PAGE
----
Branding - it is proposed that the operator should be required to operate the vessels under the existing CalMac livery. This will ensure continuity of brand and assist with the longer term marketing of the Highlands and Islands. However, there would be flexibility for operators to be identified with the operation of services in literature and websites. It is also proposed that where operators bring their own vessels to provide extra services over and above those specified they be allowed to sail those under their own livery.

Performance regime - there will be a robust performance regime which will set tough targets for operators and safeguard standards of reliability and punctuality of services. This will operate on a route by route basis (so that no one route can be operated at the expense of others). The operator will also be required to develop a User's Charter which will set down standards in relation to a number of areas such as conduct of staff, standard of on-board facilities, standard of cleanliness and the complaints procedures.

I am keen to promote good consultative arrangements within the new framework. I invited the Highlands and Islands Strategic Partnership to consider these and to make recommendations. These are presently being considered and we intend to consult on the way forward separately later this year. In the meantime the draft service specification sets out the current arrangements and requires the contractor to meet these as a minimum. This will be amended in due course if appropriate.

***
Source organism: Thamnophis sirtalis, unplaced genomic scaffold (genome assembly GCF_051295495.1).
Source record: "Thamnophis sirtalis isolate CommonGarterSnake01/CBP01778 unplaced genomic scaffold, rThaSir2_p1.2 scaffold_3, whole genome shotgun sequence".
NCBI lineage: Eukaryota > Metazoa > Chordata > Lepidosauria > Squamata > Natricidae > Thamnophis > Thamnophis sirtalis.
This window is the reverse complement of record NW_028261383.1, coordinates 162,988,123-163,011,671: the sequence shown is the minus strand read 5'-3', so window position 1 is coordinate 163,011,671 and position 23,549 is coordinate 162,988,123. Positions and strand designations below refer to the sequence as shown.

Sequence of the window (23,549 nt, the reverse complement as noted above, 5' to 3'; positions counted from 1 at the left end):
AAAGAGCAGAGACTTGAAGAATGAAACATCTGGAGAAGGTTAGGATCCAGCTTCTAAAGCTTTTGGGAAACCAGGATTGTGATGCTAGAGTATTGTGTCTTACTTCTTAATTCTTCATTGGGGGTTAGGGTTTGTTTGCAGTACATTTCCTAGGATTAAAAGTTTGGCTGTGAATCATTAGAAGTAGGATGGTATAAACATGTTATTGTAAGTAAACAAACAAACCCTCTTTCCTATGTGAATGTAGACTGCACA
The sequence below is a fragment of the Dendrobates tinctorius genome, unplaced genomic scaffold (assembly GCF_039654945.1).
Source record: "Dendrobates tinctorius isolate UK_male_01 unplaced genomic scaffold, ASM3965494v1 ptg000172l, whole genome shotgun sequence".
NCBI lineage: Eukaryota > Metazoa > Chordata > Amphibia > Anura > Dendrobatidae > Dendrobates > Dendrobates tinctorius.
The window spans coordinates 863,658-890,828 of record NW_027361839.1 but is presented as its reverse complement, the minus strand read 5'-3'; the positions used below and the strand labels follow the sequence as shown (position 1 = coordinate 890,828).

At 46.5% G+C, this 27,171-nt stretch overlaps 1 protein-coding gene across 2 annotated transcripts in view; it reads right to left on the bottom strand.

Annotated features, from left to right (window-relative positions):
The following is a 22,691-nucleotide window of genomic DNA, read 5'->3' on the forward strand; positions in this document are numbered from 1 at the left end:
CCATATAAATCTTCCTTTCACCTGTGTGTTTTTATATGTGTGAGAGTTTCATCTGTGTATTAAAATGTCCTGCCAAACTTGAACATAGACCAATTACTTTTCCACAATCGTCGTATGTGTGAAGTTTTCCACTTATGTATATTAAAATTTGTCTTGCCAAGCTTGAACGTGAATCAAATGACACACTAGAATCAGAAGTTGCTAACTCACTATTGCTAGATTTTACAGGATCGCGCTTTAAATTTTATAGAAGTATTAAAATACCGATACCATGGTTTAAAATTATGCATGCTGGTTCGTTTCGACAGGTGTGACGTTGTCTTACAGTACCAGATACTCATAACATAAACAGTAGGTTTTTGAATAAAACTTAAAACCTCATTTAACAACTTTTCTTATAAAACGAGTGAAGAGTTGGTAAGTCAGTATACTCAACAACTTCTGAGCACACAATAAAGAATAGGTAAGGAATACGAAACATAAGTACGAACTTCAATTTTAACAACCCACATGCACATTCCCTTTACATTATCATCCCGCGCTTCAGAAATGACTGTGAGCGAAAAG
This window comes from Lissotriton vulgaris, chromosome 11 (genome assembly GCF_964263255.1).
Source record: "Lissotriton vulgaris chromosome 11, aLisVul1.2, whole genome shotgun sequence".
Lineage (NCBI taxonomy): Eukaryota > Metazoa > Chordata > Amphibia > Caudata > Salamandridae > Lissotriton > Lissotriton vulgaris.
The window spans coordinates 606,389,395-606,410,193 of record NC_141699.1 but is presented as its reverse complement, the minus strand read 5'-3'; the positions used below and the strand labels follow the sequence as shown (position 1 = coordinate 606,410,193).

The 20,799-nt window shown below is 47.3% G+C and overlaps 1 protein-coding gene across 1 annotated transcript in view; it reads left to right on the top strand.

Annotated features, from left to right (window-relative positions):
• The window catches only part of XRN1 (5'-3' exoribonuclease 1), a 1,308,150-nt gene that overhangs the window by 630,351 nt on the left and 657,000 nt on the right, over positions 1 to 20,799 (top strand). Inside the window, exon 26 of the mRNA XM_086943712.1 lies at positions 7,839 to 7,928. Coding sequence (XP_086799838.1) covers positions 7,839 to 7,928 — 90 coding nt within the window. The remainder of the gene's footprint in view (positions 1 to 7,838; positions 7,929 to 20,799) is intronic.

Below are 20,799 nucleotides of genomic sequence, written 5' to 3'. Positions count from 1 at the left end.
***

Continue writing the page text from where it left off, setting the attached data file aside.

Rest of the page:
Turning to the timescale for tendering, the work involved in restructuring CalMac is complex. It seems unlikely that VesCo would be in a position to liaise with tenderers until at least early next year. Based on this I anticipate that the tendering process will be completed in early 2004 with contract handover later that year. However, this may be subject to change depending on progress with restructuring. I believe that it is important to take the time necessary to ensure a smooth transition to the new framework.

The consultation period will close on 27 September. I hope to see a full response from all those with an interest. In the meantime I will be publishing a Prior Information Notice in the Official Journal of the European Commission. This is not part of the formal tendering process but will alert operators to proposals and ensure that they can take part in the consultative process too. I will give close consideration to the responses to the consultation in making decisions about the final Invitation to Tender.